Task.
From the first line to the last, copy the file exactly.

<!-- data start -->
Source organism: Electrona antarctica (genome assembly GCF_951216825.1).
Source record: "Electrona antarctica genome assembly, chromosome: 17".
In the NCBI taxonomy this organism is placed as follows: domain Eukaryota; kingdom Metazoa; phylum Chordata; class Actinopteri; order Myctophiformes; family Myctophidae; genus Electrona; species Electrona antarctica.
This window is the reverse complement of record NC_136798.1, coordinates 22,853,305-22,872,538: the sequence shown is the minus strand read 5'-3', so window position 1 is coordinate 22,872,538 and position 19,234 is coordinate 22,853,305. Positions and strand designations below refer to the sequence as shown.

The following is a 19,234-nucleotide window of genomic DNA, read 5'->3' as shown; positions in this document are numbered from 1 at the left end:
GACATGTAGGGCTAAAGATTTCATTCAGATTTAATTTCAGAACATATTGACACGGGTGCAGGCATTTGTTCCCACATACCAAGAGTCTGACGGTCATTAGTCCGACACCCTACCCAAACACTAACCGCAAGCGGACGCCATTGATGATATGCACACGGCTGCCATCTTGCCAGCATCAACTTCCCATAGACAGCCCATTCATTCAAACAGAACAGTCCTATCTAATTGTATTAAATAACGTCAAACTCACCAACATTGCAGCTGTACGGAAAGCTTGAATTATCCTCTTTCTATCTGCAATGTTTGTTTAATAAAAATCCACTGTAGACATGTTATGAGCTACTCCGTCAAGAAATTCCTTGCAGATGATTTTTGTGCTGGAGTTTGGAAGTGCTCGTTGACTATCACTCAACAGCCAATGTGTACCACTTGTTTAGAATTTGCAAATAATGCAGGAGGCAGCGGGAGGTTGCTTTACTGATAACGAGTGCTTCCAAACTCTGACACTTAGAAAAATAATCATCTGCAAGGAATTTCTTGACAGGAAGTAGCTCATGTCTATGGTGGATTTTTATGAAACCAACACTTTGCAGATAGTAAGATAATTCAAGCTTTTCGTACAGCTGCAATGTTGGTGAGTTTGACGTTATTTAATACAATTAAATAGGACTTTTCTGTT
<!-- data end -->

Source organism: Electrona antarctica (genome assembly GCF_951216825.1).
Source record: "Electrona antarctica genome assembly, chromosome: 17".
In the NCBI taxonomy this organism is placed as follows: domain Eukaryota; kingdom Metazoa; phylum Chordata; class Actinopteri; order Myctophiformes; family Myctophidae; genus Electrona; species Electrona antarctica.
This window is the reverse complement of record NC_136798.1, coordinates 22,853,305-22,872,538: the sequence shown is the minus strand read 5'-3', so window position 1 is coordinate 22,872,538 and position 19,234 is coordinate 22,853,305. Positions and strand designations below refer to the sequence as shown.

The following is a 19,234-nucleotide window of genomic DNA, read 5'->3' as shown; positions in this document are numbered from 1 at the left end:
GACATGTAGGGCTAAAGATTTCATTCAGATTTAATTTCAGAACATATTGACACGGGTGCAGGCATTTGTTCCCACATACCAAGAGTCTGACGGTCATTAGTCCGACACCCTACCCAAACACTAACCGCAAGCGGACGCCATTGATGATATGCACACGGCTGCCATCTTGCCAGCATCAACTTCCCATAGACAGCCCATTCATTCAAACAGAACAGTCCTATCTAATTGTATTAAATAACGTCAAACTCACCAACATTGCAGCTGTACGGAAAGCTTGAATTATCCTCTTTCTATCTGCAATGTTTGTTTAATAAAAATCCACTGTAGACATGTTATGAGCTACTCCGTCAAGAAATTCCTTGCAGATGATTTTTGTGCTGGAGTTTGGAAGTGCTCGTTGACTATCACTCAACAGCCAATGTGTACCACTTGTTTAGAATTTGCAAATAATGCAGGAGGCAGCGGGAGGTTGCTTTACTGATAACGAGTGCTTCCAAACTCTGACACTTAGAAAAATAATCATCTGCAAGGAATTTCTTGACAGGAAGTAGCTCATGTCTATGGTGGATTTTTATGAAACCAACACTTTGCAGATAGTAAGATAATTCAAGCTTTTCGTACAGCTGCAATGTTGGTGAGTTTGACGTTATTTAATACAATTAAATAGGACTTTTCTGTT